The International Cricket Council will investigate how evidence given to a matchfixing probe had been leaked to the media and take action against anyone employed by them if involved, chief executive Dave Richardson said on Wednesday. The latest matchfixing scandal broke last December when New Zealand media reported that three former international cricketers had been linked to an investigation by the ICC’s Anti-Corruption Security Unit (ACSU) into alleged matchfixing.
Last week, British newspapers published excerpts of confidential statements from former New Zealand batsman Lou Vincent, who had earlier said he was co-operating with the ACSU, and current captain Brendon McCullum.
Richardson said the ICC “deeply regretted” the leaks and re-iterated that McCullum was not under investigation.
“We are taking all steps available to us to urgently investigate how certain information in the form of statements has come to find its way into the media,” he said in a statement.
“Of course, we recognise that this is a deeply concerning development for the stakeholders in the fight against corruption in the sport of cricket, and we wish to emphasise that Brendon McCullum is not under investigation in this matter.”
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New Zealand Cricket said earlier this week they were disappointed that McCullum’s statements had been made public and would ask the world governing body to investigate the source of the leaks.
Richardson told Radio New Zealand on Wednesday that the investigation into the leaks had already been launched but said it was premature to suggest they had come from within the ICC.
“This is an investigation that crosses three or four jurisdictions and involves liaison with other stakeholders, law enforcement agencies, players who have been interviewed,” Richardson said. “Of course we are devastated with these leaks, but it is premature to say exactly where that leak came from and whether anyone involved in the ACSU was involved.
“But certainly if we are able to find out where the leak came from that person will be removed from the situation.”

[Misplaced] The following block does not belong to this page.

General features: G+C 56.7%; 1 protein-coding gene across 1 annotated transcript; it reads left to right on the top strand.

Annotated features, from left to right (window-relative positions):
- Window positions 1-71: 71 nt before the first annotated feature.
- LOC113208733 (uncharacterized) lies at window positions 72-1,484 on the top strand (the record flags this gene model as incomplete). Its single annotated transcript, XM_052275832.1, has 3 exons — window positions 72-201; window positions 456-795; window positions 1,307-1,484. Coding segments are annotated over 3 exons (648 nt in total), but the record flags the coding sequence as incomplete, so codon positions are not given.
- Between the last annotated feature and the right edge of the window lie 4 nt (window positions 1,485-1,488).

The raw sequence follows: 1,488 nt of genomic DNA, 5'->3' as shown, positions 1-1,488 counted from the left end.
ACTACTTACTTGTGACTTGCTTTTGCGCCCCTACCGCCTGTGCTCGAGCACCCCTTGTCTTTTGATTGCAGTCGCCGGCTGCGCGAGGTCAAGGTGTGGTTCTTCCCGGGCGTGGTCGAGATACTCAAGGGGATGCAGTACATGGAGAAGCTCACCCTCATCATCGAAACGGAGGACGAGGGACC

The statements by Vincent and McCullum detailed being approached by a former international player about the possibility of matchfixing. The excerpts of McCullum’s statements identified the former international as ‘Player X’.
The New Zealand Herald newspaper then identified ‘Player X’ as former New Zealand all-rounder Chris Cairns, who has consistently denied being involved in any matchfixing. “I am aware that former cricketer Lou Vincent and current New Zealand captain Brendon McCullum have made a range of allegations against a cricketer dubbed Player X,” Cairns said in a statement to Fairfax Media.
“It is well known that the ICC/ACSU has been investigating allegations of corruption and my name has been linked by others to these allegations. I am being asked whether I am Player X.
“Based on the limited information I have received during this investigation, I believe it is being alleged that I am that player. These allegations against me are a complete lie.”
Cairns added he had yet to be interviewed by the ACSU.
“Important to remember that only one side of the story has been leaked to the public … important to get the full picture,” Cairns wrote on his Twitter page. “To date I have not seen any statements or spoken to anyone from ICC. Looking forward to that.”
Richardson told Radio New Zealand that Cairns would be interviewed. “He will have been told why that has not happened,” Richardson said. “In the course of investigations a number of people have been spoken to and Chris Cairns will be interviewed when the time comes, when it is appropriate and when it is possible to do so.”
Former Black Cap Daryl Tuffey also issued a statement through his lawyers denying any involvement.
“…(Tuffey) has been asked by the media to comment on allegations that he was involved in or financially benefited from matchfixing or spot-betting. These allegations are regarded by Mr Tuffey as the most serious kind and are unequivocally denied by him,” the statement said.
Aus team is clean: Clarke
SYDNEY: Australia captain Michael Clarke is disappointed at the alleged involvement of international cricketers in matchfixing but was “happy and confident” that his own team were not corrupt, he said on Wednesday.“As an Australian cricketer, I’m very proud of what this current team has done and achieved and I think we are educated very well in what is right and what is wrong,” he said.
“I’m extremely confident about the players I’m playing with, this Australian team, all know very clearly that there’s no room for corruption in our team. A big part of our job is to uphold the integrity of our sport and I think we do that well.”
Clarke said he thought Cricket Australia’s system of educating players had helped keep the sport free of the taint. “These days you get educated from a very young age, I think once you come into the state system, even as a rookie contract. So for some guys it starts at 16 years of age,” he said.
“I think the educational process Australian cricketers go through is extremely thorough and we know the difference between right and wrong.”